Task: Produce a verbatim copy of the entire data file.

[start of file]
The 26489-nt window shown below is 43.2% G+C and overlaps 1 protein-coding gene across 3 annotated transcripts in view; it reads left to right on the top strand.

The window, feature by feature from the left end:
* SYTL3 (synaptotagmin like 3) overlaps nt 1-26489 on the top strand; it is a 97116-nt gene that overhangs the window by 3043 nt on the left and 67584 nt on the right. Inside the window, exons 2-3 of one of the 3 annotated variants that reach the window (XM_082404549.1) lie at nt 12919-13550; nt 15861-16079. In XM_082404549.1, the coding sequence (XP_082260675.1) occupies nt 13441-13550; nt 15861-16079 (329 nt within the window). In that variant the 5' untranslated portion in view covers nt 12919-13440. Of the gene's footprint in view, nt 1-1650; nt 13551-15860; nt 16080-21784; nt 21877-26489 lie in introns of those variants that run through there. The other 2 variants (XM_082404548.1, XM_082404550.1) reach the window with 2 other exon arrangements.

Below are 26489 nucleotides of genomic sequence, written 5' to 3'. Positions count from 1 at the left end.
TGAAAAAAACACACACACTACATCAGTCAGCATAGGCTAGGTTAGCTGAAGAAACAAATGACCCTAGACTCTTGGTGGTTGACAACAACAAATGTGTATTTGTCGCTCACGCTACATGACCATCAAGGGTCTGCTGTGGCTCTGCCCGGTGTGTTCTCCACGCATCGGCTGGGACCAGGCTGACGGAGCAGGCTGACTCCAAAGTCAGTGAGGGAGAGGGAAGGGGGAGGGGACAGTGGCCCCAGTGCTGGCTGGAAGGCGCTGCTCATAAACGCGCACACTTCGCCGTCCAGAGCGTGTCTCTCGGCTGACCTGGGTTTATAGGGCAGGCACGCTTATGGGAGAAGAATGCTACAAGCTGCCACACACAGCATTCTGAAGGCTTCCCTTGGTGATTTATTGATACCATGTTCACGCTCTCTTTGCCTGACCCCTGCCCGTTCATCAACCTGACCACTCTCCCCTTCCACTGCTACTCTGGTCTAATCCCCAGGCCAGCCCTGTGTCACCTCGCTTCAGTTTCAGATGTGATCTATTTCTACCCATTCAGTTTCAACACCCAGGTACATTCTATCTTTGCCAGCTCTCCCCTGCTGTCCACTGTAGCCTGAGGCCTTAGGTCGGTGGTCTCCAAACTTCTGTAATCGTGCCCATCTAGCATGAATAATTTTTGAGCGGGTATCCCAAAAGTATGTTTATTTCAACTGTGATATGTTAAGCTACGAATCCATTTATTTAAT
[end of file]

The 26489-nt window shown below is 43.2% G+C and overlaps 1 protein-coding gene across 3 annotated transcripts in view; it reads left to right on the top strand.

The window, feature by feature from the left end:
* SYTL3 (synaptotagmin like 3) overlaps nt 1-26489 on the top strand; it is a 97116-nt gene that overhangs the window by 3043 nt on the left and 67584 nt on the right. Inside the window, exons 2-3 of one of the 3 annotated variants that reach the window (XM_082404549.1) lie at nt 12919-13550; nt 15861-16079. In XM_082404549.1, the coding sequence (XP_082260675.1) occupies nt 13441-13550; nt 15861-16079 (329 nt within the window). In that variant the 5' untranslated portion in view covers nt 12919-13440. Of the gene's footprint in view, nt 1-1650; nt 13551-15860; nt 16080-21784; nt 21877-26489 lie in introns of those variants that run through there. The other 2 variants (XM_082404548.1, XM_082404550.1) reach the window with 2 other exon arrangements.

Below are 26489 nucleotides of genomic sequence, written 5' to 3'. Positions count from 1 at the left end.
TGAAAAAAACACACACACTACATCAGTCAGCATAGGCTAGGTTAGCTGAAGAAACAAATGACCCTAGACTCTTGGTGGTTGACAACAACAAATGTGTATTTGTCGCTCACGCTACATGACCATCAAGGGTCTGCTGTGGCTCTGCCCGGTGTGTTCTCCACGCATCGGCTGGGACCAGGCTGACGGAGCAGGCTGACTCCAAAGTCAGTGAGGGAGAGGGAAGGGGGAGGGGACAGTGGCCCCAGTGCTGGCTGGAAGGCGCTGCTCATAAACGCGCACACTTCGCCGTCCAGAGCGTGTCTCTCGGCTGACCTGGGTTTATAGGGCAGGCACGCTTATGGGAGAAGAATGCTACAAGCTGCCACACACAGCATTCTGAAGGCTTCCCTTGGTGATTTATTGATACCATGTTCACGCTCTCTTTGCCTGACCCCTGCCCGTTCATCAACCTGACCACTCTCCCCTTCCACTGCTACTCTGGTCTAATCCCCAGGCCAGCCCTGTGTCACCTCGCTTCAGTTTCAGATGTGATCTATTTCTACCCATTCAGTTTCAACACCCAGGTACATTCTATCTTTGCCAGCTCTCCCCTGCTGTCCACTGTAGCCTGAGGCCTTAGGTCGGTGGTCTCCAAACTTCTGTAATCGTGCCCATCTAGCATGAATAATTTTTGAGCGGGTATCCCAAAAGTATGTTTATTTCAACTGTGATATGTTAAGCTACGAATCCATTTATTTAAT